7 Scottish bothies on beaches - and how to find them

Kearvaig Bothy near Cape Wrath on Scotland's north coast (Photo: Flickr / Jakub Solovsk)
Kearvaig Bothy near Cape Wrath on Scotland's north coast (Photo: Flickr / Jakub Solovsk)
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Living by the sea on a tranquil beach is a dream for many - you can make it a reality by visiting one of these free to visit, seaside bothies.

Peanmeanach, Ardnish

Previously a prosperous fishing village, Peanmeanach has decayed into little more than a few derelict buildings and a bothy. Set on a secluded beach, this bothy is a wonderful getaway for anyone looking for an escape.

Perched on the Ardnish Peninsula, the remote bothy can be reached from ta layby on the A830 between Lochailort and Beasdale Station. From the layby, follow signs for Peanmeanach, crossing through birch forest and over a railway line. Follow the paths along Loch Beag before heading inland over moorland.

Now descend through woodland until the path becomes clearer and Peanmeanach comes into sight.

Visit: mountainbothies.org.uk
An Cladach, Islay

Situated on the west coast of Islay, An Cladach is a home away from home, carefully decorated with homely touches throughout.

There's no easy approach to this coastal retreat. Start in Storakaig and make a beeline east for Glen Logan over boggy terrain. Now carefully skirt south along Rubh' a' Chladaich a rocky shore. Once you've navigated the tricky coastal terrain An Cladach comes into view. We recommend attempting this walk during low tide.

Visit: mountainbothies.org.uk
Uags, Applecross

Located on the Applecross peninsula, this seaside bothy has unrivalled views of Skye and its slighter neighbour Raasay.

Start your journey to the bothy at Upper Toscaig, crossing a footbridge signed for Uags itself. Follow this path until a second sign is reached, and head right. Now climb through moorland keeping left of a lochan. Continue along the well marked path over verdant terrain, crossing a stream until a cairn is reached. From here the route undulates south over moorland until the bothy is reached.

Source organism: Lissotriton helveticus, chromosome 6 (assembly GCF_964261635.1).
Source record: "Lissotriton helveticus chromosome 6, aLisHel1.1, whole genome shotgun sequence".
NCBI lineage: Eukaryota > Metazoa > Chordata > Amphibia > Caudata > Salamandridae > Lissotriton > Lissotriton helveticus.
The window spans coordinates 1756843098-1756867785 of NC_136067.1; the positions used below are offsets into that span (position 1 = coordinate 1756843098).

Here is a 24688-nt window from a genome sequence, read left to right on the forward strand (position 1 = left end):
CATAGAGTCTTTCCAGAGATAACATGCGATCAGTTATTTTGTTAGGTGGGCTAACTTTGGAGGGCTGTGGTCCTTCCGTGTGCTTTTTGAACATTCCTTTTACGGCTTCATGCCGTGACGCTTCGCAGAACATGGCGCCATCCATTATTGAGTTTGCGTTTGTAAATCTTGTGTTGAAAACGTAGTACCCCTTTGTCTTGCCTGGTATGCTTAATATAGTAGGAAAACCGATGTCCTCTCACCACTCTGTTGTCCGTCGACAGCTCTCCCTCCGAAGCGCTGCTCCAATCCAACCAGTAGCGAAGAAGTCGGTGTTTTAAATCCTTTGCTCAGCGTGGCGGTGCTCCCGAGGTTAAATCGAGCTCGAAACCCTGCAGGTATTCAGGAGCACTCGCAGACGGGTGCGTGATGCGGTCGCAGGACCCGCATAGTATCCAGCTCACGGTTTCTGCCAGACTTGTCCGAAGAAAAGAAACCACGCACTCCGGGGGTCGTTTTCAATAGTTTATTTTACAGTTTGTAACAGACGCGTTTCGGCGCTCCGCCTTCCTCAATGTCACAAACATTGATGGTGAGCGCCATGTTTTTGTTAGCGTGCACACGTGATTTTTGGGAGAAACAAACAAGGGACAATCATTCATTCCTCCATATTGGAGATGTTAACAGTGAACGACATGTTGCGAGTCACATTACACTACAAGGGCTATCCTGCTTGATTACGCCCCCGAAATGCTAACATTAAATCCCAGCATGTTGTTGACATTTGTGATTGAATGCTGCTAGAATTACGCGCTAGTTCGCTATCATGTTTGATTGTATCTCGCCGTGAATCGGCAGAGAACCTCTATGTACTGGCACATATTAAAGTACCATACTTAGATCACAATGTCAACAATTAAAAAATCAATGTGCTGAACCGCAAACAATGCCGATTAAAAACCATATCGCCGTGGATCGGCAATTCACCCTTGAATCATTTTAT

This is an arduous route, and a rest at Uags will be well earned.

Visit: mountainbothies.org.uk
Glengarrisdale, Jura

Situated over Glengarrisdale Bay on the northwest coast Isle of Jura, this bothy offers excellent views of neighbouring Mull.

Start at a quarry several kilometres north of Ardlussa in the north of the island. From here a wild an lengthy walk begins. From the quarry follow a 4x4 track for 1 and a half kilometres before heading left over an even rougher track. This track becomes boggy and begins to climb after a kilometre or so. The track eventually descends to the banks of Loch Doire na h-Achlaise. Follow this track through Glen Garrisdale until the bothy itself is reached. Consider visiting Maclean's Skull Cave during your stay here.

Visit: mountainbothies.org.uk
Kearvaig, Durness

Set in the northern reaches of Scotland on a white beach in close proximity to Cape Wrath, few bothies are blessed with a setting as stunning as Kearvaig.

Reach the glorious getaway by parking on a single-track road which runs from the Kyle of Durness to Cape Wrath Lighthouse. Follow a well paved route for roughly 7 miles over moorland until Kearvaig Bay is reached.

Visit: mountainbothies.org.uk
The Lookout, Skye

This former Coastguard outpost offers magnificent panoramic views of Skye's wild north.

Best of all the bothy is relatively easy to reach. Park at Kilmaluaig Bay and follow a sign for Rubha Hunish. Pass through a gate and then head towards the cliff edge and follow the clifftop untill The Lookout bothy is reached.

Visit: mountainbothies.org.uk
Uisnis, South Uist

This bothy is in a world of its own, sitting above a remote bay on outlying hebridean island South Uist.

Starting by Loch Sgioport, follow a path which climbs above the the abandoned settlement of Caolas Mor. Now navigate an area of dense bog heading in the general direction of Rubha Roiseal Head along the coast, crossing a footbridge before following a path towards Uisnis Lighthouse. From here cross open moor above the bay until the bothy is reached.

Visit: mountainbothies.org.uk